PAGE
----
‘Patriotism is not obedience to the government, instead it is obedience to the principles for which the government is supposed to stand for’————Howard Zin
Speaking in the House of Commons on 22 March 1775 in favor of peaceful means over military approach in tackling American colonies’ revolt against British rule, Edmund Burke said: ‘ The use of force may subdue (situation) for a moment, but it does not remove the necessity of subduing again; and a nation is not governed which is perpetually to be conquered’.
Uncertain of the desired gains in sticking to this policy, the British ace statesman cautioned ‘Terror is not always the effect of force, and armament is not a victory’. He warned, ‘The thing you fought for is not the thing which you recover, but depreciated, sunk, wasted and consumed in the contest’.
Impervious of any community feeling for people of Kashmir, today I start from a different pedestal. From the lens of a loyalist Indian-not captive of religious or hyper nationalist bias- I open up. I too am veered to the construct that Kashmir is an ‘integral part of India’. And ours is a great democracy of which Kashmir is a ‘jewel’. Thanks to my citizenship I am entitled to all the fundamental rights, including right to life and free expression. We have a democratic system functioning under the watch dog of powerful independent judiciary. Equality of law holds supreme for all, be it a spiritual guru, super cop, chief executive or a street vendor or a sweeper. We cannot think of a situation (unhonee) where our basic rights are denied to us and we are driven to suffocation. Under the constitutional protection, mine is a life sanctioned inviolable.
Let us for the time being skip from the historical evidence that Kashmir has never been like other state of India and is tagged with dozens of UN resolutions in acknowledgement of its disputed nature and international character. Let us not talk about plebiscite pledge India made with people of Kashmir and international community. Let us also forget assurance given to UN by Indian leadership that said elections in JK state are for internal administration, not alternative to plebiscite under UN auspices. Having gently shelved these pages from the book of Kashmir in the stack, we see, even after declaring Kashmir its integral part, a completely different approach New Delhi adopted towards Kashmir. An approach, rather an obsession, that squared more with callous apathy and pathological hubris of an imperialist, less with the niceties and imperatives expected from the world’s ‘largest democracy’. State was wrenched of autonomous character, elections were rigged, political lackeys planted, dissenting voice curbed, democratic institutions paralyzed, corrupt leadership promoted and pampered, natural resources plundered, power projects looted. The country watched in silence.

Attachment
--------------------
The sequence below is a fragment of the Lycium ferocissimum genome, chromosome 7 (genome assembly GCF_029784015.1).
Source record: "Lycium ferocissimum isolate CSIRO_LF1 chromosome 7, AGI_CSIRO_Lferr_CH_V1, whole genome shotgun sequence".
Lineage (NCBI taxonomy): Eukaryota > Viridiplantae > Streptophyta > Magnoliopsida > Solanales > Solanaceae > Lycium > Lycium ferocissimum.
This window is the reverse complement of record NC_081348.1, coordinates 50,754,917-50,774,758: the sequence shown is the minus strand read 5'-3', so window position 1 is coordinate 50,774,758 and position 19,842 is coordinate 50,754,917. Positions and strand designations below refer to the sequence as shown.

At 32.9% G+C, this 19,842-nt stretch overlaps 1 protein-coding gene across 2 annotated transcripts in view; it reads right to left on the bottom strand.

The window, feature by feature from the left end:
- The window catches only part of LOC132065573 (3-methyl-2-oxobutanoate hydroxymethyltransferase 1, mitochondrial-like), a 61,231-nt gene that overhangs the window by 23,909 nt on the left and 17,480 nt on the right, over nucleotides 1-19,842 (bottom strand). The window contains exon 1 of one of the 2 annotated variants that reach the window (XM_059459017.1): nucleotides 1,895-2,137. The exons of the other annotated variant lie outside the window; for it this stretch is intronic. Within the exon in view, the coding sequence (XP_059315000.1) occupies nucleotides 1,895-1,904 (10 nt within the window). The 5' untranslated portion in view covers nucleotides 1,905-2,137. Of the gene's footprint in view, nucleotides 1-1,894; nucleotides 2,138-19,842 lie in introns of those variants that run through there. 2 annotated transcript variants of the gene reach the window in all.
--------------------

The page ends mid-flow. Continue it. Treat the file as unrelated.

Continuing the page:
The eruption of militancy in nineties was cumulative effect of the full-spectrum injustice heaped on Kashmiris. Instead of making a holistic appraisal of why and where the state failed in coming to the expectations of the people and start putting balms in the lacerated wounds, extracting submission through brute force was taken as the first and last remedy. A few hundred Kashmiri youth with little ammunition and lacking elementary knowledge in weaponry training, we know, and Kashmiris too know, are no answer to India’s military might. It is no challenge to six lakh troops operating in Kashmir.